Shu-turul

Shu-turul (Shu-durul) was the last king of Akkad, ruling for 15 years according to the Sumerian king list.[1] It indicates that he succeeded his father Dudu. A few artifacts, seal impressions etc. attest that he held sway over a greatly reduced Akkadian territory that included Kish, Tutub, and Eshnunna. The Diyala river also bore the name "Shu-durul" at the time.[2]

Shu-turul
King of the Akkadian Empire
Reignc. 2168  BC – 2154  BC
PredecessorDudu
FatherDudu of Akkad

The king list asserts that Akkad was then conquered, and the hegemony returned to Uruk following his reign.[3] It further lists six names of an Uruk dynasty; however none of these six rulers has been confirmed through archaeology. The actual situation of Akkad's collapse, from all evidence outside the king list, is that it was brought about directly by the Gutians, Zagros tribesmen who established their own rule, though several of the southern city-states such as Uruk, Ur and Lagash also declared independence around this time.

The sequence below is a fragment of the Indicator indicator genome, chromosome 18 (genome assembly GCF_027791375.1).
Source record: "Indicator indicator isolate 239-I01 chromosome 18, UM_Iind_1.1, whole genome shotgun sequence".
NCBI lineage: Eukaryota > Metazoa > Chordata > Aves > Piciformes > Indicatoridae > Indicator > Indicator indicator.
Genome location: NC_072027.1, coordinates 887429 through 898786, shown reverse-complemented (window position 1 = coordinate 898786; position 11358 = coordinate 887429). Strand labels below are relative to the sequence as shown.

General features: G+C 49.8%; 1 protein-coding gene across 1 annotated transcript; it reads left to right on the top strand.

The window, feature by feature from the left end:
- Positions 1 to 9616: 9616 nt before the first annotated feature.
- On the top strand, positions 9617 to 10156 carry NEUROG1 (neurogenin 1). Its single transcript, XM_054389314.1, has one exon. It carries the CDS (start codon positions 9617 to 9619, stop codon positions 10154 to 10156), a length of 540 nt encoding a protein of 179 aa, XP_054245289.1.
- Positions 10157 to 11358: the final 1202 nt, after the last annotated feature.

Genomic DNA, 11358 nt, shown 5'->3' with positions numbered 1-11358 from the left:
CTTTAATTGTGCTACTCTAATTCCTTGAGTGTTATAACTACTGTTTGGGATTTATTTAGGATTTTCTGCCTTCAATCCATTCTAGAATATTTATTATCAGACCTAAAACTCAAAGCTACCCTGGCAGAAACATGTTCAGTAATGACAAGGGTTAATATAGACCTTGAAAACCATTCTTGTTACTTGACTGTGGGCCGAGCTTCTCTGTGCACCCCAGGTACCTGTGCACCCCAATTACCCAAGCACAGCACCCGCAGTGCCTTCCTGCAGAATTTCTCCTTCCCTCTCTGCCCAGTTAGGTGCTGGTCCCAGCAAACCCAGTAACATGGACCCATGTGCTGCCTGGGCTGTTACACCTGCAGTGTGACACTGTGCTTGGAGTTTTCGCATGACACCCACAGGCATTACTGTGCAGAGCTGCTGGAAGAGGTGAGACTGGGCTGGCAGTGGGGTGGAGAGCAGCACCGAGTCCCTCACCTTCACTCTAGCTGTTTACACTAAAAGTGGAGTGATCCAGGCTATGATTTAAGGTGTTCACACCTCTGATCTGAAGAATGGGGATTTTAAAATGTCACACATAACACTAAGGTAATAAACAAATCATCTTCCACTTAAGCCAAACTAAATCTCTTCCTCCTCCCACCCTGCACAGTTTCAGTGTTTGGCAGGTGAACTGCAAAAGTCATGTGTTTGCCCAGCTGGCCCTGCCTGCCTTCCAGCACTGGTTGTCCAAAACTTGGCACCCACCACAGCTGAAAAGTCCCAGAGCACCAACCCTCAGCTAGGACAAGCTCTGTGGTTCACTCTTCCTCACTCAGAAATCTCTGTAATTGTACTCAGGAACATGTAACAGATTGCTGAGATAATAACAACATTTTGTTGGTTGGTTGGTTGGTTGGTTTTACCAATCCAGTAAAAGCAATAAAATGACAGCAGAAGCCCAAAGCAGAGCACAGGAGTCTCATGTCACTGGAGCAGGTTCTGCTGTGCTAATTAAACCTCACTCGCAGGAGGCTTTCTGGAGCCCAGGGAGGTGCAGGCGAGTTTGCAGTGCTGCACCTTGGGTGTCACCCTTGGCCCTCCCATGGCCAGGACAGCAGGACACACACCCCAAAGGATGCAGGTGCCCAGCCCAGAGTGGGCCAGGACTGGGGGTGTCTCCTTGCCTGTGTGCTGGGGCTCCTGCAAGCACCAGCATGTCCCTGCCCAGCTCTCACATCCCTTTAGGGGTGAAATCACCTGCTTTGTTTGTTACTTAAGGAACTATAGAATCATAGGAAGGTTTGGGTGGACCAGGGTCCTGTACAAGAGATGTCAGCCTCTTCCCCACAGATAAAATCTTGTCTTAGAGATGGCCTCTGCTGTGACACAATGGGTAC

Sources

  1. Handbook To Life In Ancient Mesopotamia by Stephen Bertman
  2. Donald M. Matthews, The Early Glyptic of Tell Brak: Cylinder Seals of Third Millennium Syria 1997, p. 15.
  3. Who's Who in the Ancient Near East by Gwendolyn Leick
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